2. The mega-death battle being waged in courtrooms all over the country, in the state AGs' negotiations with bankers, in demonstrations and corporate campaigns and city council resolutions against JPMorgan Chase, and inside the Obama administration is the battle over mortgage modifications. A quarter of American homeowners have mortgages that are under water, with less equity in the house than the house is worth because of collapsed housing prices. The experts I'm talking to on this think this is the key moment: Do we get stuck in a minimum of one million-plus foreclosures a year dragging over the next decade, leaving our entire housing market in a hole we can't climb out of, which in turn would be a severe decade-long drag on our broader economy (can you say Japan's Lost Decade)? Or do we force the bankers to do a very big number of mortgage write-downs that will actually jolt the system enough to change the dynamic? The AGs, if they bargain aggressively enough and don't buy this bankers' idea that we should only look forward rather than dealing with the massive fraud and market problems they have already created, could force the banks to write down large numbers of mortgages. So could the Obama administration, if it admits the Home Affordable Modification Program isn't working and finally turns the regulatory screws on the Big Six banks plus Fannie and Freddie, which collectively dominate the market. This battle is the sleeper issue of the next couple of years, and if we blow it, we are most likely stuck with a Lost Decade scenario -- or maybe worse.
3. The banks are doing everything in their power to squeeze every penny they can from consumers and small businesses without the market power to fight back. One of the most egregious areas they have done this is in "swipe fees" on credit and debit cards. Sen. Durbin succeeded at getting a bipartisan amendment passed to finally regulate this practice, which banks have been abusing without shame for years, but now the bankers are whining (or maybe wining and dining; a banker recently bragged about closely "collaborating with regulators on this issue) to Federal Reserve regulators about rolling back regulations to make swipe fees "fairer." Winning this battle for consumers and small businesses would mean a $15 billion-a-year jolt to the Main Street economy.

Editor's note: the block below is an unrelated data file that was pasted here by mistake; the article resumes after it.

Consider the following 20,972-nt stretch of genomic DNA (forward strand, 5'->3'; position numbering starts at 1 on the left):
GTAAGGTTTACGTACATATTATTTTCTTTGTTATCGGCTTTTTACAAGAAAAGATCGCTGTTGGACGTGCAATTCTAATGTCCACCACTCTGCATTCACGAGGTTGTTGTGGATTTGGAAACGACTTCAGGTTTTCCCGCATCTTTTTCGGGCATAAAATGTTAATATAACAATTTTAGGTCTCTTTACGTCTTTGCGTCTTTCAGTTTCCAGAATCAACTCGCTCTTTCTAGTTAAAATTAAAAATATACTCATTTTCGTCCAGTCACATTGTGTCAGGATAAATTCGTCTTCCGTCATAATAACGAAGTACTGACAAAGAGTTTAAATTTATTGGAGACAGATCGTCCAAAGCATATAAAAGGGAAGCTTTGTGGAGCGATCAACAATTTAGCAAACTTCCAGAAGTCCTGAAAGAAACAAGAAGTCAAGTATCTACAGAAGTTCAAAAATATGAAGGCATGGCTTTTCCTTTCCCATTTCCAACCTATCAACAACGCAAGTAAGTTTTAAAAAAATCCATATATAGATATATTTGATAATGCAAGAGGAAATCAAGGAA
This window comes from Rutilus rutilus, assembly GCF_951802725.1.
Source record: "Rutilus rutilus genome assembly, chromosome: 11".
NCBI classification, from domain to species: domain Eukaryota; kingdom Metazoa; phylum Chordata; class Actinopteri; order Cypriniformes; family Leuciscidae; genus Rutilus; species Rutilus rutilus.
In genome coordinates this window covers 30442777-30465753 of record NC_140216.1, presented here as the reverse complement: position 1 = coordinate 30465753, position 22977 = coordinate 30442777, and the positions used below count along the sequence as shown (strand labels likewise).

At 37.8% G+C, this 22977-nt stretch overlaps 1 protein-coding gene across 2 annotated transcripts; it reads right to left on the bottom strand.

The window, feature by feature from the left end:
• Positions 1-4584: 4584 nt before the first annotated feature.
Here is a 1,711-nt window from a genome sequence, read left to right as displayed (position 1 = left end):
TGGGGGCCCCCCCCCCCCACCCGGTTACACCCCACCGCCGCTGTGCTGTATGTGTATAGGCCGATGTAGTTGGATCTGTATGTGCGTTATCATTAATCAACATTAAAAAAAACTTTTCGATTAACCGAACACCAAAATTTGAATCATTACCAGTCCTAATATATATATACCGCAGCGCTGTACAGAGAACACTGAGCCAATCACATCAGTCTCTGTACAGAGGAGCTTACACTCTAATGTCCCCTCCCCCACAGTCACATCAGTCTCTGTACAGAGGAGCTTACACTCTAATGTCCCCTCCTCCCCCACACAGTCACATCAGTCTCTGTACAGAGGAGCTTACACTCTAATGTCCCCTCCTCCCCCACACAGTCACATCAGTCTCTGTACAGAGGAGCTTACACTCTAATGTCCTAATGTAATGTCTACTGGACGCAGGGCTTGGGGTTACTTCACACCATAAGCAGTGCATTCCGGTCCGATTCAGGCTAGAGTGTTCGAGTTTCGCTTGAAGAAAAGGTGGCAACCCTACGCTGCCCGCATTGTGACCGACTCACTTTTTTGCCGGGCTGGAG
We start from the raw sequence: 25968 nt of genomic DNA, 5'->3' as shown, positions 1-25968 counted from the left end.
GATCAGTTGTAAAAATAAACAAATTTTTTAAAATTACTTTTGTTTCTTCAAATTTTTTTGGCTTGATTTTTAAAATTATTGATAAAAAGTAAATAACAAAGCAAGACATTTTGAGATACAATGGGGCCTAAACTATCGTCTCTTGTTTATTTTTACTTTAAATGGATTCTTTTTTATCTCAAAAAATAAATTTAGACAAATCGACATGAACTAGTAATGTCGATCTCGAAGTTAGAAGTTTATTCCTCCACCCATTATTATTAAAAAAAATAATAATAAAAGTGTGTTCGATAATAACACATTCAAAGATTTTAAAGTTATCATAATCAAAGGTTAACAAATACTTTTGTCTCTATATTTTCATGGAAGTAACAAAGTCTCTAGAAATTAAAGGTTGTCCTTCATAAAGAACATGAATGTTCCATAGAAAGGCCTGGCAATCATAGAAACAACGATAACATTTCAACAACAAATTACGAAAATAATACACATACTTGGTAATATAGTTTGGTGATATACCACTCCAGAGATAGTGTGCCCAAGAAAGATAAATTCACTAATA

4. All over the country, as part of national organizing efforts or just on their own, activists and local elected officials are taking on the six biggest Wall Street banks (who own assets equaling 64 percent of the USA's GDP). The JPMorgan Chase corporate campaign is a great example; activists are taking on that company with abandon, and have sketched out long-term plans to keep after them. The Hawaii state House just passed a foreclosure moratorium, and local governments all over the country are taking their money out the Big Six banks. I am even hearing more and more talk of a movement around strategic default by underwater homeowners. I think a lot of people have decided that these big banks -- who took down our economy with their recklessness, got bailed out with no strings attached, and then immediately started rewarding their executives record bonuses while unemployment is still above 9 percent (and a lot higher if you include discouraged, temporary, and part-time, not-by-choice workers) -- need to be brought down and replaced with a banking system that actually helps the real economy become healthier.
People are feeling deep in their gut that these big banks are out of control. They have too much power over the market and way too much over the politicians. And when bankers push back against even modest reforms and regulations that have been put into place, even after all the damage done to this economy by deregulation of the financial sector, it just drives the point home. The time is now to take on these big banks.